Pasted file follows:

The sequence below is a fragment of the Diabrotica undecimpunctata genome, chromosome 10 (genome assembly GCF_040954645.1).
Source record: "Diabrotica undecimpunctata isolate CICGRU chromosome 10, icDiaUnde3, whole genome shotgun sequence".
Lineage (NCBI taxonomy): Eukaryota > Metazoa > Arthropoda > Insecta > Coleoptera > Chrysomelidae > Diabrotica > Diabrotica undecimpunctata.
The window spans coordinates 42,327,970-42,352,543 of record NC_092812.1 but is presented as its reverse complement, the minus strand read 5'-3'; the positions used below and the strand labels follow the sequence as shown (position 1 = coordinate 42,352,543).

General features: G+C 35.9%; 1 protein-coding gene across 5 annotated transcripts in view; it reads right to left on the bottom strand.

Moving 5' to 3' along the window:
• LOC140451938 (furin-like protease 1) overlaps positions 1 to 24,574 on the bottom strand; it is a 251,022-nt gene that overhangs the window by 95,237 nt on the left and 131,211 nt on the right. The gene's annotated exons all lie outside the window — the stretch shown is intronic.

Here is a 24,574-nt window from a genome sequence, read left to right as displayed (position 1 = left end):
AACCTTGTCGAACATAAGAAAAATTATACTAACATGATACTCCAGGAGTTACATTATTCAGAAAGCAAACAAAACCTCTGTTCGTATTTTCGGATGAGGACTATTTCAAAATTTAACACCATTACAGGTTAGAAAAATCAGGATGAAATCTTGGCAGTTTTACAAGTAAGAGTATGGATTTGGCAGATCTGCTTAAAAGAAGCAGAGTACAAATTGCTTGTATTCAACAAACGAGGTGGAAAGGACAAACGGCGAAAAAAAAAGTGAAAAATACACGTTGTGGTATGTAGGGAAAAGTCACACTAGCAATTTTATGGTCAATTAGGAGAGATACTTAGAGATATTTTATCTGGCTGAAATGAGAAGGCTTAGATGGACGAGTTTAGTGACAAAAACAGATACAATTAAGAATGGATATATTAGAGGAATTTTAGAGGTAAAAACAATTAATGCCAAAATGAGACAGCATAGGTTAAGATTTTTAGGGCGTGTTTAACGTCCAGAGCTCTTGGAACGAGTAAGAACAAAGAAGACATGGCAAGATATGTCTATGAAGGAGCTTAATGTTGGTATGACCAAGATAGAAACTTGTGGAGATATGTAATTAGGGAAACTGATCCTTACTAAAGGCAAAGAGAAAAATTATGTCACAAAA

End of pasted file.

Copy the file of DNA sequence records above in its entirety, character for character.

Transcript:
The sequence below is a fragment of the Diabrotica undecimpunctata genome, chromosome 10 (genome assembly GCF_040954645.1).
Source record: "Diabrotica undecimpunctata isolate CICGRU chromosome 10, icDiaUnde3, whole genome shotgun sequence".
Lineage (NCBI taxonomy): Eukaryota > Metazoa > Arthropoda > Insecta > Coleoptera > Chrysomelidae > Diabrotica > Diabrotica undecimpunctata.
The window spans coordinates 42,327,970-42,352,543 of record NC_092812.1 but is presented as its reverse complement, the minus strand read 5'-3'; the positions used below and the strand labels follow the sequence as shown (position 1 = coordinate 42,352,543).

General features: G+C 35.9%; 1 protein-coding gene across 5 annotated transcripts in view; it reads right to left on the bottom strand.

Moving 5' to 3' along the window:
• LOC140451938 (furin-like protease 1) overlaps positions 1 to 24,574 on the bottom strand; it is a 251,022-nt gene that overhangs the window by 95,237 nt on the left and 131,211 nt on the right. The gene's annotated exons all lie outside the window — the stretch shown is intronic.

Here is a 24,574-nt window from a genome sequence, read left to right as displayed (position 1 = left end):
AACCTTGTCGAACATAAGAAAAATTATACTAACATGATACTCCAGGAGTTACATTATTCAGAAAGCAAACAAAACCTCTGTTCGTATTTTCGGATGAGGACTATTTCAAAATTTAACACCATTACAGGTTAGAAAAATCAGGATGAAATCTTGGCAGTTTTACAAGTAAGAGTATGGATTTGGCAGATCTGCTTAAAAGAAGCAGAGTACAAATTGCTTGTATTCAACAAACGAGGTGGAAAGGACAAACGGCGAAAAAAAAAGTGAAAAATACACGTTGTGGTATGTAGGGAAAAGTCACACTAGCAATTTTATGGTCAATTAGGAGAGATACTTAGAGATATTTTATCTGGCTGAAATGAGAAGGCTTAGATGGACGAGTTTAGTGACAAAAACAGATACAATTAAGAATGGATATATTAGAGGAATTTTAGAGGTAAAAACAATTAATGCCAAAATGAGACAGCATAGGTTAAGATTTTTAGGGCGTGTTTAACGTCCAGAGCTCTTGGAACGAGTAAGAACAAAGAAGACATGGCAAGATATGTCTATGAAGGAGCTTAATGTTGGTATGACCAAGATAGAAACTTGTGGAGATATGTAATTAGGGAAACTGATCCTTACTAAAGGCAAAGAGAAAAATTATGTCACAAAA